Take the 2-minute tour ×
Stack Overflow is a question and answer site for professional and enthusiast programmers. It's 100% free, no registration required.

Learning about anonymous classes and have this from Oracle. I am hoping someone can show me what this would look like if I did not use anonymous classes. How would I have done this with a new class?

import javafx.event.ActionEvent;
import javafx.event.EventHandler;
import javafx.scene.Scene;
import javafx.scene.control.Button;
import javafx.scene.layout.StackPane;
import javafx.stage.Stage;

public class HelloWorld extends Application {
    public static void main(String[] args) {
        launch(args);
    }

    @Override
    public void start(Stage primaryStage) {
        primaryStage.setTitle("Hello World!");
        Button btn = new Button();
        btn.setText("Say 'Hello World'");
        btn.setOnAction(new EventHandler<ActionEvent>() {

            @Override
            public void handle(ActionEvent event) {
                System.out.println("Hello World!");
            }
        });

        StackPane root = new StackPane();
        root.getChildren().add(btn);
        primaryStage.setScene(new Scene(root, 300, 250));
        primaryStage.show();
    }
}

In this example, the method invocation btn.setOnAction specifies what happens when you select the Say 'Hello World' button. This method requires an object of type EventHandler. The EventHandler interface contains only one method, handle. Instead of implementing this method with a new class, the example instead uses an anonymous class expression. Notice that this expression is the argument passed to the btn.setOnAction method.

Source: http://docs.oracle.com/javase/tutorial/java/javaOO/anonymousclasses.html

share|improve this question
    
What have you tried to solve this problem? –  Luiggi Mendoza Sep 3 '13 at 14:36
    
Consider the difference and similarities between a normal top level class and an anonymous class. –  Sotirios Delimanolis Sep 3 '13 at 14:37
    
@LuiggiMendoza I don't know what to do. –  johnny Sep 3 '13 at 14:37
    
really... just create a new class implements EventHandler<ActionsEvent>, I don't see the problem sorry –  Felquir Sep 3 '13 at 14:39
    
In my IDE, I hit F6 for move and it suggests a name. It doesn't need to be harder than that. –  Peter Lawrey Sep 3 '13 at 15:01

3 Answers 3

up vote 3 down vote accepted

Just create a new non-anonymous class somewhere. I did it as a nested class inside HelloWorld:

public class HelloWorld extends Application {
    public static void main(String[] args) {
        launch(args);
    }

    @Override
    public void start(Stage primaryStage) {
        primaryStage.setTitle("Hello World!");
        Button btn = new Button();
        btn.setText("Say 'Hello World'");
        btn.setOnAction(new MyEventHandler());

        StackPane root = new StackPane();
        root.getChildren().add(btn);
        primaryStage.setScene(new Scene(root, 300, 250));
        primaryStage.show();
    }

    public class MyEventHandler implements EvenHandler<ActionEven>
    {
        @Override
        public void handle(ActionEvent event) {
            System.out.println("Hello World!");
        }
    }
}
share|improve this answer
    
So you don't have to put the MyEventHandler class in another file? Or if you did would you just use import? –  johnny Sep 3 '13 at 14:41
    
No, that is not neccesary. You can do it if you want to. I chose to make a nested class file, to keep the answer short. –  Martijn Courteaux Sep 3 '13 at 14:42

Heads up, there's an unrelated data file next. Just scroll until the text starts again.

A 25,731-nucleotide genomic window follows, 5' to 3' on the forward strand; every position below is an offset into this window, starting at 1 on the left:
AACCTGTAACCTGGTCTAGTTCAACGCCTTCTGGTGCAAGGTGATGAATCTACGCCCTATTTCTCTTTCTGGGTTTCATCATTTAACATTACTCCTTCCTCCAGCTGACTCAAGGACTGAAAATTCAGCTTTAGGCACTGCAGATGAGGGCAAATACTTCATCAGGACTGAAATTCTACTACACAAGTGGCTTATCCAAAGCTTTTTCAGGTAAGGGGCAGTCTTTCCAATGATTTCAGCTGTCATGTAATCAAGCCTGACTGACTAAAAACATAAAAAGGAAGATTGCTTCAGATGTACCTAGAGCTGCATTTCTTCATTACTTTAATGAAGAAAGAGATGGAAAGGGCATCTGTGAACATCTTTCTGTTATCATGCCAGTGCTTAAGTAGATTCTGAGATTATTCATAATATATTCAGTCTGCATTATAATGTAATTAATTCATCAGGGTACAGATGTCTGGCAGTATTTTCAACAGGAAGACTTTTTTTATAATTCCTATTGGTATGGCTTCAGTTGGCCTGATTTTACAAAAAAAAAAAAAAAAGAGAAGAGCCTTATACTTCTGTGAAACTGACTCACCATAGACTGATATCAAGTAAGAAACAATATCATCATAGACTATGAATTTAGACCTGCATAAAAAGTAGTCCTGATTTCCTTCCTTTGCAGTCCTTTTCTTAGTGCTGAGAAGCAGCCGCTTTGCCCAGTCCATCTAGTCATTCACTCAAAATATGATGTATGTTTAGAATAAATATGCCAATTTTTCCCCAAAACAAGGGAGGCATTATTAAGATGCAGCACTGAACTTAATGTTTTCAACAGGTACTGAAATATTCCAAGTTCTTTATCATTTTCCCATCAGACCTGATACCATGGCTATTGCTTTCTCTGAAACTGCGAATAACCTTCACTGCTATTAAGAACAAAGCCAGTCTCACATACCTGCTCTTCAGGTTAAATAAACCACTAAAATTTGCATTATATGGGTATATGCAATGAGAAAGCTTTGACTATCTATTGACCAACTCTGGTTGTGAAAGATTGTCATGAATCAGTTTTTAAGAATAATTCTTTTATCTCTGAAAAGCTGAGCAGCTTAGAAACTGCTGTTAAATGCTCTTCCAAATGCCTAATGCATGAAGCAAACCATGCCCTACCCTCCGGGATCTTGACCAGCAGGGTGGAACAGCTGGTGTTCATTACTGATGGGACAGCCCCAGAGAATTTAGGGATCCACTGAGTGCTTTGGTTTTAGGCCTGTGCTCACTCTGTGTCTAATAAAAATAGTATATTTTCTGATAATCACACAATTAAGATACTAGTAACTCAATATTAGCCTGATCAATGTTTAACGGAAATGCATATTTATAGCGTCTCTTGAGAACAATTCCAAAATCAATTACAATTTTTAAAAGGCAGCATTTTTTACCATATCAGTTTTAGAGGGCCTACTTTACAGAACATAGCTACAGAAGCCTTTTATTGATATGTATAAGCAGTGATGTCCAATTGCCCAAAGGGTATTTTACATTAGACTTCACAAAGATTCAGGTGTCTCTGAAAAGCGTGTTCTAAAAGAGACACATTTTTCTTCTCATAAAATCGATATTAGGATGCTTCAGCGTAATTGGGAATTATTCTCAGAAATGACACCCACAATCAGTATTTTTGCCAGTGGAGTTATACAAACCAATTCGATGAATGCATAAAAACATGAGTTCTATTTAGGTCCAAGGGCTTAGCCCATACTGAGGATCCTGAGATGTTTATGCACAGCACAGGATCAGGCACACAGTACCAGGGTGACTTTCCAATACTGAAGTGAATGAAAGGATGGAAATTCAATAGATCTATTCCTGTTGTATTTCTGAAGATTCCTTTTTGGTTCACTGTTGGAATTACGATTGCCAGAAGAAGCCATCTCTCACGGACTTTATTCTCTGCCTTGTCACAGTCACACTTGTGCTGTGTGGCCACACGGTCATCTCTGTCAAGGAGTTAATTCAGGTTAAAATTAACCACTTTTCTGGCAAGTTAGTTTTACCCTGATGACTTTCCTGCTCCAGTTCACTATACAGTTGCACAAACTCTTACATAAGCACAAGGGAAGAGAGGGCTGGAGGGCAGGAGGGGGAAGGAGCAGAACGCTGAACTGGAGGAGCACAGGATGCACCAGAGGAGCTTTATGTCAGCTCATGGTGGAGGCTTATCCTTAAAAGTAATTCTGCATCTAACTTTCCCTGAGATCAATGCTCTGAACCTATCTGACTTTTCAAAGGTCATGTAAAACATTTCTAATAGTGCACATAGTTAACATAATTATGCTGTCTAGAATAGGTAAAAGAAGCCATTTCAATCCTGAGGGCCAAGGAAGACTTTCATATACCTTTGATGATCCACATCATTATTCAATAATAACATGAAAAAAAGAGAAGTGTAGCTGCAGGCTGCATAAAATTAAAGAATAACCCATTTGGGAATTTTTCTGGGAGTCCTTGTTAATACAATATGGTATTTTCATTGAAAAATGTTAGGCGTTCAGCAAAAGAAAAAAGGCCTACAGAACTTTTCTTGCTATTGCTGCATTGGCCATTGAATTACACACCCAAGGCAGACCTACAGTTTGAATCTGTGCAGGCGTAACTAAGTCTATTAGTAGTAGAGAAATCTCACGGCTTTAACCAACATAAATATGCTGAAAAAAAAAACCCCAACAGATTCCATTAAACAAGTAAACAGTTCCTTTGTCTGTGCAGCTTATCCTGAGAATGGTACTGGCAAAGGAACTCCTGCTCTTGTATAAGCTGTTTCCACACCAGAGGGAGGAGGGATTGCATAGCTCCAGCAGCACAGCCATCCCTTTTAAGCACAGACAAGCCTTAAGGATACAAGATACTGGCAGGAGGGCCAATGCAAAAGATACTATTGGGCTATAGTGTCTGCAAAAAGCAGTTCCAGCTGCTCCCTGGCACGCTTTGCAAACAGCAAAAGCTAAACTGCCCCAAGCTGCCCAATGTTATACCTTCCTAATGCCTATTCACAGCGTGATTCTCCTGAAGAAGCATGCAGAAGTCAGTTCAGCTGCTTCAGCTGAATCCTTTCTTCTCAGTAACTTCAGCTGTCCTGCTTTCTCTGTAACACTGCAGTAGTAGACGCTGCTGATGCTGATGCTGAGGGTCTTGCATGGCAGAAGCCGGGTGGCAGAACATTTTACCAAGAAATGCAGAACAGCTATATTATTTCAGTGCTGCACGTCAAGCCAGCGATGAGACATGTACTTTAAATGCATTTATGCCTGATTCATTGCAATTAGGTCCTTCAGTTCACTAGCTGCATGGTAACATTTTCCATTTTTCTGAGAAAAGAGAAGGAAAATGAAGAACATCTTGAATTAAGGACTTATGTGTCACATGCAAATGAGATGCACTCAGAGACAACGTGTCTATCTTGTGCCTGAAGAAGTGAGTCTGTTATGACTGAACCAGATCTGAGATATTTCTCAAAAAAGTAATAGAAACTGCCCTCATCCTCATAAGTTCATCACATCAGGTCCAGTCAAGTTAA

@Martinj Thanks. –  johnny Sep 3 '13 at 14:42

The EventHandler class is stateless, so all the instances of this class are functionally equivalent. We just need one single instance of this class to perform the handle operation because the functionality of this method depends only on the parameter passed to it, it does not depend on the state of the object as it does not have any.Thus, it should be a singleton. Using Anonymous classes will create a new instance every time a call to setOnAction is executed. To avoid this, you can consider storing an instance of the EvenHandler implementation in a private static final field and reusing it by using static factory method as below:

public class HandlerProvider{
private static final EvenHandler<ActionEvent> EVENT_HANDLER=new ActionEventHandler();

public static EvenHandler<ActionEvent> getEventHandler(){
return EVENT_HANDLER;
}
private static class ActionEventHandler implements EvenHandler<ActionEvent>
    {
        @Override
        public void handle(ActionEvent event) {
            //your action goes here
        }
    }
}

In this way you can avoid unnecessary object creation on each method call.

share|improve this answer

I don't know what to do.

  1. Create a new class that implements the desired interface.1
  2. Move the code from the anonymous class to the new class.
  3. Wherever your anonymous class was used, change it by a new instance of this class.

Applying this to the provided example:

class FooEventHandler implements EventHandler<ActionEvent>() {
    @Override
    public void handle(ActionEvent event) {
        System.out.println("Hello World!");
    }
}

public class HelloWorld extends Application {
    //...
    @Override
    public void start(Stage primaryStage) {
        //...
        btn.setOnAction(new FooEventHandler());
        //...
    }
}

1: Note that the class that implements the interface will follow the rules of any simple class you write, this means it can be a top level class, an inner class or a static inner class.

share|improve this answer

Your Answer

 
discard

By posting your answer, you agree to the privacy policy and terms of service.

Not the answer you're looking for? Browse other questions tagged or ask your own question.